FOR those of us from developing countries, being able to study abroad, especially in developed countries, is always a privilege. All my siblings were accorded the privilege to do so during our university years, my eldest brother having studied in the United Kingdom, while my late second brother and myself went to the United States. Despite what I think were quite presentable high school academic results, we were not accorded the good fortune of being given state scholarships for reasons perhaps unique to my home country (and which I may discuss in future), and had to depend on what I would euphemistically call “parental scholarships,” at least for the initial periods of our advanced studies overseas.
We grew up in a typical middle-class family in Sabah, where our parents had to work very hard to be able to send us to study overseas. From my early youth, I remember my mom lamenting to me that she and my dad had to sell off a suburban house to put together the cash for my eldest brother to study accountancy in the UK, and that the sold-off house has since appreciated significantly in value. My second brother soon followed suit, to go first to Canada and then the US to study urban and regional planning. This sort of “double-whammy” of having to support two children for overseas studies understandably imposed a huge financial burden on my parents.
Fortunately, I am a late child and there is an age gap of about one-and-a- half decades between my two older siblings and myself. So, by the time it was my turn to go overseas for studies, my parents had somewhat “recovered” from the heavy financial burden of supporting my two elder brothers’ overseas studies. And my brothers, who had by then developed their respective professional careers in Malaysia and California, also chipped in to support my studies in different forms. I had visited California when I was younger and had almost immediately fallen in love with its warm inclusivity and advanced technological developments. I had decided that I wanted to do my university studies there. I did quite well academically during my high school years in Sabah, but mostly I was prepping myself for my then future US studies. When I was accepted to study in the US, I was overjoyed. So, there was a “division of labor” of sort between my two brothers in terms of supporting my studies in the US. My eldest brother was primarily “responsible” for my school fees, and my second brother who had by then settled down in California, mainly provided “logistical” support, including accommodation and transport. It helped of course that by the second year of my college studies, I was able to secure scholarships, big and small, from my school which helped defray a large part of my school fees.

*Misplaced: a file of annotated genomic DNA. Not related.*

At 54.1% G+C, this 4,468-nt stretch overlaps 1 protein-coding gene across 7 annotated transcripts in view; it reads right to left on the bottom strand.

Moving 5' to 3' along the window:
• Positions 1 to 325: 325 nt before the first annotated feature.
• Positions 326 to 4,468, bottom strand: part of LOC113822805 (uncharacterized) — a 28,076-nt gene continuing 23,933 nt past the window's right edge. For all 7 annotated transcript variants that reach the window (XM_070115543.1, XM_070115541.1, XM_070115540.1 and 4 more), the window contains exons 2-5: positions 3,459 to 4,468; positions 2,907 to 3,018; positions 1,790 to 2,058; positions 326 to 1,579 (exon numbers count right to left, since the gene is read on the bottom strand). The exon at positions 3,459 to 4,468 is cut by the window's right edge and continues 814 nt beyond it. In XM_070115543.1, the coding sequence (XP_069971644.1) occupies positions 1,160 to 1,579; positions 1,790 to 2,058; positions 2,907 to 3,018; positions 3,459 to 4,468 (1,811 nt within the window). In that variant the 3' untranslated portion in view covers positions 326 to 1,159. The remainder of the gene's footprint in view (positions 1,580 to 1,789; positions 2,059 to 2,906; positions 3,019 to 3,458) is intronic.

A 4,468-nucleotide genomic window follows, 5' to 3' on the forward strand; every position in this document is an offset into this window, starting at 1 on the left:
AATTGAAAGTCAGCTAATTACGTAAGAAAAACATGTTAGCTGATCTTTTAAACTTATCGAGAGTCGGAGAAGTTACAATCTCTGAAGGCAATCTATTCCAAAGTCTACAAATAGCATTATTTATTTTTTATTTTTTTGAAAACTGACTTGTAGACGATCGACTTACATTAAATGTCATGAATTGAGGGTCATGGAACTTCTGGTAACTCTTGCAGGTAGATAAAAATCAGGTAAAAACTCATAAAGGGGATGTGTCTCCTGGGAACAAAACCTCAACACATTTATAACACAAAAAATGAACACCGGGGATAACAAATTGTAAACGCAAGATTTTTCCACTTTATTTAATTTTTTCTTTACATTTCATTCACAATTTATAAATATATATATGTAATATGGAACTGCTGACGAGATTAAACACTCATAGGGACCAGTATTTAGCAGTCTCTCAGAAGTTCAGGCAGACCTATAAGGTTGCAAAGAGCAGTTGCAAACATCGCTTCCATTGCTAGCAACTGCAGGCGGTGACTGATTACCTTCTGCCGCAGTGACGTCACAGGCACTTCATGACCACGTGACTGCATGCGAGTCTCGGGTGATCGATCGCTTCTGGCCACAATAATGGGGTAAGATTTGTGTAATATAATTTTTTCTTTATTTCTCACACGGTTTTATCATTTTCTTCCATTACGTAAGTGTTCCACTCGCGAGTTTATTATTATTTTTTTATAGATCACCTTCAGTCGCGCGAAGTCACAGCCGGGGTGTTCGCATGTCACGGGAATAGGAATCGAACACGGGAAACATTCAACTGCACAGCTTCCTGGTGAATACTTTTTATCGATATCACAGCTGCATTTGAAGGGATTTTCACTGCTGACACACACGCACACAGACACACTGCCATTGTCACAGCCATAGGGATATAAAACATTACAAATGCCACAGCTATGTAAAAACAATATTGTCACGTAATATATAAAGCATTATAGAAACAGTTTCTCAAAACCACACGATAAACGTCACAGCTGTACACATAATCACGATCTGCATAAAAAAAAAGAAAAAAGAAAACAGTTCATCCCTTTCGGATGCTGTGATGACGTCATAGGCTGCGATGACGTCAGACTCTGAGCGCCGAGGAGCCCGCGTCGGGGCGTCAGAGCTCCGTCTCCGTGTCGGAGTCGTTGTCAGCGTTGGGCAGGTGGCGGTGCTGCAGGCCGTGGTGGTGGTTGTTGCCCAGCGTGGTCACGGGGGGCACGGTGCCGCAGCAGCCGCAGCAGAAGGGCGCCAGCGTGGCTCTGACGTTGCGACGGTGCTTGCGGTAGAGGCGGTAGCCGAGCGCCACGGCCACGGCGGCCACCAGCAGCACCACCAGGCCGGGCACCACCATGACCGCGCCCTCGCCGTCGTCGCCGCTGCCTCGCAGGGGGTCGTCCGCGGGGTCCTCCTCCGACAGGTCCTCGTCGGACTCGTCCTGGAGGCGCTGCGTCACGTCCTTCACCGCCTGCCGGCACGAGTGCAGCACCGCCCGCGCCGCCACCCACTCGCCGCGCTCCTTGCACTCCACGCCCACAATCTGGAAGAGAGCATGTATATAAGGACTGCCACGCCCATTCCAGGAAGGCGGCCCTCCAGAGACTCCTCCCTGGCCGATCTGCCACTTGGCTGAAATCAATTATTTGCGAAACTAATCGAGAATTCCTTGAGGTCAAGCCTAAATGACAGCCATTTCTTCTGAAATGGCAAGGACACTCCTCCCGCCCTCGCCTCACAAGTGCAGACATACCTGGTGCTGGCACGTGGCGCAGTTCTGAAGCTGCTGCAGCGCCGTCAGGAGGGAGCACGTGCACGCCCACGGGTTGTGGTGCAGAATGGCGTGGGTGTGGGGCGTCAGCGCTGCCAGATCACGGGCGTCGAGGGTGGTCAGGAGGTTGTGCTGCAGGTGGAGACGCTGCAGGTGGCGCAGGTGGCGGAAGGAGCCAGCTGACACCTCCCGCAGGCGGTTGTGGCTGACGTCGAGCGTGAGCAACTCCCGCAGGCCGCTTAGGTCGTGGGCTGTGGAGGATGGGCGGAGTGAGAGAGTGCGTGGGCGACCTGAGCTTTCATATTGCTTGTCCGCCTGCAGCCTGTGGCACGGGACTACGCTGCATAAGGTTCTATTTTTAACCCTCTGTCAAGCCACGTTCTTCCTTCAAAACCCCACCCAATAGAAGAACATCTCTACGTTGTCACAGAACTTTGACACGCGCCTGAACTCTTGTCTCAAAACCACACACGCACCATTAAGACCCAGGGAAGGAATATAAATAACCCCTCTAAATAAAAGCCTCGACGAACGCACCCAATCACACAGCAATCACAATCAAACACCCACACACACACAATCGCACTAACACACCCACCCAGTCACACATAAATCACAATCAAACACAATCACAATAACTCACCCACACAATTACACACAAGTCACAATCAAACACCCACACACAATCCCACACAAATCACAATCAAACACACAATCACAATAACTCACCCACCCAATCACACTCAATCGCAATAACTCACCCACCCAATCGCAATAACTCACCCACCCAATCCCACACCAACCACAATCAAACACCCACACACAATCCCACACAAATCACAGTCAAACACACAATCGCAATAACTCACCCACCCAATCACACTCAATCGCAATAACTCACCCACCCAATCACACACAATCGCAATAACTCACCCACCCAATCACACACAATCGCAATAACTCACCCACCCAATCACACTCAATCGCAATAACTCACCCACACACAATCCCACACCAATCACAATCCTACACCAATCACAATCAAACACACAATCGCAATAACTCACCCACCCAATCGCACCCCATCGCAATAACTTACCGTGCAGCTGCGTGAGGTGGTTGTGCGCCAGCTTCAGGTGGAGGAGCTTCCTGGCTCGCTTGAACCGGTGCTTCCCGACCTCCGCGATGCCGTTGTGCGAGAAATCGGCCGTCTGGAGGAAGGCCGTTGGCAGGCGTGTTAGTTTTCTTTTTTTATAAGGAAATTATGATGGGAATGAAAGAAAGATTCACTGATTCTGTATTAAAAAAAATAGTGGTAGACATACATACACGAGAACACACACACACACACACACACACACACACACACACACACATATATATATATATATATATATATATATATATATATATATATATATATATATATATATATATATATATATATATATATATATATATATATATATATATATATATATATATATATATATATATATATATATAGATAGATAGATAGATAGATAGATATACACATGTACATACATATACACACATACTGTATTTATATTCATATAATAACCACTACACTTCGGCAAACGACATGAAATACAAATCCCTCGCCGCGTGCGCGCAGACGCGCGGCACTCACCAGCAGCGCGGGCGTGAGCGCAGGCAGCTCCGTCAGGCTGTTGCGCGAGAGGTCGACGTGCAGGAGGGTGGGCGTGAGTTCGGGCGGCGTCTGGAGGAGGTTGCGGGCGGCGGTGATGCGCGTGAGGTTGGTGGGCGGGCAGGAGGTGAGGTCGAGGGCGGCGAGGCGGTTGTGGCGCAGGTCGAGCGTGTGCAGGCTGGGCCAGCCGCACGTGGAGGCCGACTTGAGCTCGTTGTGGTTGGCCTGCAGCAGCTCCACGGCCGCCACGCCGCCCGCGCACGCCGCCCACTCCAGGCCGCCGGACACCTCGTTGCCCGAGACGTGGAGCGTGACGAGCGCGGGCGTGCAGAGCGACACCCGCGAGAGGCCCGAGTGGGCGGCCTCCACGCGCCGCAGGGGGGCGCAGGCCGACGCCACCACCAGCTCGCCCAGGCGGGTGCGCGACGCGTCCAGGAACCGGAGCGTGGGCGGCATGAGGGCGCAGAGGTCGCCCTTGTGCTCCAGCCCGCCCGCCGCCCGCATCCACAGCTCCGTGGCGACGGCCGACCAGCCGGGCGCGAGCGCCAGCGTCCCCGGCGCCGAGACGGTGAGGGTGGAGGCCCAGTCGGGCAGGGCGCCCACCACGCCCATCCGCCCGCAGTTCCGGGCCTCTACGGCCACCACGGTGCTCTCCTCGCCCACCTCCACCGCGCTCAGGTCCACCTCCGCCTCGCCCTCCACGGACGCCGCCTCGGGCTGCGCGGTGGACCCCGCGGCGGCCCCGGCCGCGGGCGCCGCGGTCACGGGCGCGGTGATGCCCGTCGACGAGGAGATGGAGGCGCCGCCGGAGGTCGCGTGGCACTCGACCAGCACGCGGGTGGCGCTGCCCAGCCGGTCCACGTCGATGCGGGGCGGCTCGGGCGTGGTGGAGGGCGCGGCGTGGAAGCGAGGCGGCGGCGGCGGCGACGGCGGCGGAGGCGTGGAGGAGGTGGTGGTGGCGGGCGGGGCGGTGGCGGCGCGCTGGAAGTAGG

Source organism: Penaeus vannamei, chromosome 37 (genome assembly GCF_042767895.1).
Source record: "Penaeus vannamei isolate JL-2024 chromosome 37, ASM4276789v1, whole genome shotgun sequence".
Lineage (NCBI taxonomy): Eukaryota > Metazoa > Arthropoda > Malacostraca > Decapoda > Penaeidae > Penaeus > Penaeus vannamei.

Recently, while meeting with some scholars from China who had gone to study in the US at about the same time I did, the topic of conversation somehow turned to reminiscing about our student years in the US. Although we did not study together, we had remarkably similar experiences. First, having known full well that it was indeed a privileges for us to be able to go overseas to study, we studied very hard indeed. Being all science majors (in my case, for my first few degrees), we had all spent countless nights essentially sleeping fitfully in our respective labs, watching over our delicate experiments such that results could be collected almost immediately as they come out. This is of course not to mention the various all-nighters we pulled over the years in preparation for exams. In my particular case, I studied a few majors simultaneously, retaining perhaps the unenviable record of having clocked in the most credit hours in a semester in my university.
And to make up for the inadequacy of funds for our school fees or living expenses, most of us also had to take on extracurricular jobs to earn extra money. Many of these friends worked in Chinese restaurants in various capacities, from cooks to waiters, and some others even worked in factories. Though working conditions in a developed country like the US are of course much better than in developing countries, they are nevertheless still very demanding in terms of output. I must confess that I was rather fortunate in that I was able to secure various on-campus jobs. I worked as a teaching assistant, research assistant, reader (grading student homework and exams), postgraduate researcher and so on, earning quite decent wages in an academic setting. Nevertheless, it was still challenging having to balance my studies and those admittedly academic jobs, at least time-wise.
My main point is that while studying overseas is always a privileged experience, and can be of tremendous help later on in one’s career development, especially in developing countries, it was never an easy one. We learned to discipline ourselves and to become cross-cultural messengers to bring our societies closer.